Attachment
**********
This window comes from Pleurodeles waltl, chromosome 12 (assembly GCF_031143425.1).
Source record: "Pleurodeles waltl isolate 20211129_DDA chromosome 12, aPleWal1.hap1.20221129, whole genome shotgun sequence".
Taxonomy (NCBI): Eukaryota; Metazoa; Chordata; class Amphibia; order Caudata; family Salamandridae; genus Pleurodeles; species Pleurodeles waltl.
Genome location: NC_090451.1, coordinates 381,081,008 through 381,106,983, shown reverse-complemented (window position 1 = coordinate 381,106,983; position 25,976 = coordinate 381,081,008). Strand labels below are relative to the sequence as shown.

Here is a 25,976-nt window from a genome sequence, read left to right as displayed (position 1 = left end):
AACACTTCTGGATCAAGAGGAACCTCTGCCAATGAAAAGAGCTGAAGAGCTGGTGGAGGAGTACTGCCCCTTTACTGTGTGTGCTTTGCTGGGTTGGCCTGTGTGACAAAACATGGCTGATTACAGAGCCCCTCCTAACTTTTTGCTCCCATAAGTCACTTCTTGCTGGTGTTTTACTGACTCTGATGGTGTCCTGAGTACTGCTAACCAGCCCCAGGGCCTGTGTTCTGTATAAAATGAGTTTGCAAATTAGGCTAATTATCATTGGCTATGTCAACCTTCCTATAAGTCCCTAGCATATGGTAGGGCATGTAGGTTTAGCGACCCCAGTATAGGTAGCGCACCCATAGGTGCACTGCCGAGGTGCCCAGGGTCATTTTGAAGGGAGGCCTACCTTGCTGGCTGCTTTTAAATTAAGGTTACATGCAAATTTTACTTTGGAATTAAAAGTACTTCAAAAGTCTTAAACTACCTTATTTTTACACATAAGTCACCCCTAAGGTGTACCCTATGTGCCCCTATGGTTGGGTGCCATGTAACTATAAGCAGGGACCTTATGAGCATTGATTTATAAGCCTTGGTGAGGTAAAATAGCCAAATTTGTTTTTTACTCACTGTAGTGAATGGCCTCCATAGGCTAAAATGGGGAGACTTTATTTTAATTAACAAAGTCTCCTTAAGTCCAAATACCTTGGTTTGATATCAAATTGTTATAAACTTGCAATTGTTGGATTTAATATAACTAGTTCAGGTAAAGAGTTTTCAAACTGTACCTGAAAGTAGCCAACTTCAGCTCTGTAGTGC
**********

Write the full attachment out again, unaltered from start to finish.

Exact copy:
This window comes from Pleurodeles waltl, chromosome 12 (assembly GCF_031143425.1).
Source record: "Pleurodeles waltl isolate 20211129_DDA chromosome 12, aPleWal1.hap1.20221129, whole genome shotgun sequence".
Taxonomy (NCBI): Eukaryota; Metazoa; Chordata; class Amphibia; order Caudata; family Salamandridae; genus Pleurodeles; species Pleurodeles waltl.
Genome location: NC_090451.1, coordinates 381,081,008 through 381,106,983, shown reverse-complemented (window position 1 = coordinate 381,106,983; position 25,976 = coordinate 381,081,008). Strand labels below are relative to the sequence as shown.

Here is a 25,976-nt window from a genome sequence, read left to right as displayed (position 1 = left end):
AACACTTCTGGATCAAGAGGAACCTCTGCCAATGAAAAGAGCTGAAGAGCTGGTGGAGGAGTACTGCCCCTTTACTGTGTGTGCTTTGCTGGGTTGGCCTGTGTGACAAAACATGGCTGATTACAGAGCCCCTCCTAACTTTTTGCTCCCATAAGTCACTTCTTGCTGGTGTTTTACTGACTCTGATGGTGTCCTGAGTACTGCTAACCAGCCCCAGGGCCTGTGTTCTGTATAAAATGAGTTTGCAAATTAGGCTAATTATCATTGGCTATGTCAACCTTCCTATAAGTCCCTAGCATATGGTAGGGCATGTAGGTTTAGCGACCCCAGTATAGGTAGCGCACCCATAGGTGCACTGCCGAGGTGCCCAGGGTCATTTTGAAGGGAGGCCTACCTTGCTGGCTGCTTTTAAATTAAGGTTACATGCAAATTTTACTTTGGAATTAAAAGTACTTCAAAAGTCTTAAACTACCTTATTTTTACACATAAGTCACCCCTAAGGTGTACCCTATGTGCCCCTATGGTTGGGTGCCATGTAACTATAAGCAGGGACCTTATGAGCATTGATTTATAAGCCTTGGTGAGGTAAAATAGCCAAATTTGTTTTTTACTCACTGTAGTGAATGGCCTCCATAGGCTAAAATGGGGAGACTTTATTTTAATTAACAAAGTCTCCTTAAGTCCAAATACCTTGGTTTGATATCAAATTGTTATAAACTTGCAATTGTTGGATTTAATATAACTAGTTCAGGTAAAGAGTTTTCAAACTGTACCTGAAAGTAGCCAACTTCAGCTCTGTAGTGC